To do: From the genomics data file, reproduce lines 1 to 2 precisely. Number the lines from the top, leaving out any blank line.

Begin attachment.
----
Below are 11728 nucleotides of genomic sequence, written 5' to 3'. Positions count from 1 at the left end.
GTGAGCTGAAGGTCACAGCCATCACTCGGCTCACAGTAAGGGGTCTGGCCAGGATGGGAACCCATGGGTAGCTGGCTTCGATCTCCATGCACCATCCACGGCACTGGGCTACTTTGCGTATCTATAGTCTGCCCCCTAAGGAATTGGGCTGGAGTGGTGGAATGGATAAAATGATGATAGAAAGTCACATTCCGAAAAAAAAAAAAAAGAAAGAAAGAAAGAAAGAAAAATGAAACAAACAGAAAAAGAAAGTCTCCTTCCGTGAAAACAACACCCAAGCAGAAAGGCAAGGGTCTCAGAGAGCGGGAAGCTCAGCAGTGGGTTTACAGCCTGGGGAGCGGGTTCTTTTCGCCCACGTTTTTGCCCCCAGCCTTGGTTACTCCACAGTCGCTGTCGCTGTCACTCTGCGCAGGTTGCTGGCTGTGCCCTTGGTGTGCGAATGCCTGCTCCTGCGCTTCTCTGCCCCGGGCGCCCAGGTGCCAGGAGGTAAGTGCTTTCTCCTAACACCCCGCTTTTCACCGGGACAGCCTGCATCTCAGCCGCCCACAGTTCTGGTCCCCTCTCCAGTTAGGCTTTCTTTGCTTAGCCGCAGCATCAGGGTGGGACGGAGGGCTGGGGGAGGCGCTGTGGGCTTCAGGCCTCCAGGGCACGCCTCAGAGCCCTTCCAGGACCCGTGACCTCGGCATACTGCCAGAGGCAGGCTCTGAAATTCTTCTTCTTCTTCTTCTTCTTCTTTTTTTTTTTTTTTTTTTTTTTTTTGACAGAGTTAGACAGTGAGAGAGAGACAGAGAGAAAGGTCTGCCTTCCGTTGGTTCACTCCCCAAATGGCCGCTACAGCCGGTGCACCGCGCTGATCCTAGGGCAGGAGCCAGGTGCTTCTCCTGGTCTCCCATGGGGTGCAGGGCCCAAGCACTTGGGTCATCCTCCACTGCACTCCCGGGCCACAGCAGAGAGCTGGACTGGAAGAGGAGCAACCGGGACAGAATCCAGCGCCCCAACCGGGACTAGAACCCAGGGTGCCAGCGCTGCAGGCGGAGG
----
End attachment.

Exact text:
Below are 11728 nucleotides of genomic sequence, written 5' to 3'. Positions count from 1 at the left end.
GTGAGCTGAAGGTCACAGCCATCACTCGGCTCACAGTAAGGGGTCTGGCCAGGATGGGAACCCATGGGTAGCTGGCTTCGATCTCCATGCACCATCCACGGCACTGGGCTACTTTGCGTATCTATAGTCTGCCCCCTAAGGAATTGGGCTGGAGTGGTGGAATGGATAAAATGATGATAGAAAGTCACATTCCGAAAAAAAAAAAAAAGAAAGAAAGAAAGAAAGAAAAATGAAACAAACAGAAAAAGAAAGTCTCCTTCCGTGAAAACAACACCCAAGCAGAAAGGCAAGGGTCTCAGAGAGCGGGAAGCTCAGCAGTGGGTTTACAGCCTGGGGAGCGGGTTCTTTTCGCCCACGTTTTTGCCCCCAGCCTTGGTTACTCCACAGTCGCTGTCGCTGTCACTCTGCGCAGGTTGCTGGCTGTGCCCTTGGTGTGCGAATGCCTGCTCCTGCGCTTCTCTGCCCCGGGCGCCCAGGTGCCAGGAGGTAAGTGCTTTCTCCTAACACCCCGCTTTTCACCGGGACAGCCTGCATCTCAGCCGCCCACAGTTCTGGTCCCCTCTCCAGTTAGGCTTTCTTTGCTTAGCCGCAGCATCAGGGTGGGACGGAGGGCTGGGGGAGGCGCTGTGGGCTTCAGGCCTCCAGGGCACGCCTCAGAGCCCTTCCAGGACCCGTGACCTCGGCATACTGCCAGAGGCAGGCTCTGAAATTCTTCTTCTTCTTCTTCTTCTTCTTTTTTTTTTTTTTTTTTTTTTTTTTGACAGAGTTAGACAGTGAGAGAGAGACAGAGAGAAAGGTCTGCCTTCCGTTGGTTCACTCCCCAAATGGCCGCTACAGCCGGTGCACCGCGCTGATCCTAGGGCAGGAGCCAGGTGCTTCTCCTGGTCTCCCATGGGGTGCAGGGCCCAAGCACTTGGGTCATCCTCCACTGCACTCCCGGGCCACAGCAGAGAGCTGGACTGGAAGAGGAGCAACCGGGACAGAATCCAGCGCCCCAACCGGGACTAGAACCCAGGGTGCCAGCGCTGCAGGCGGAGG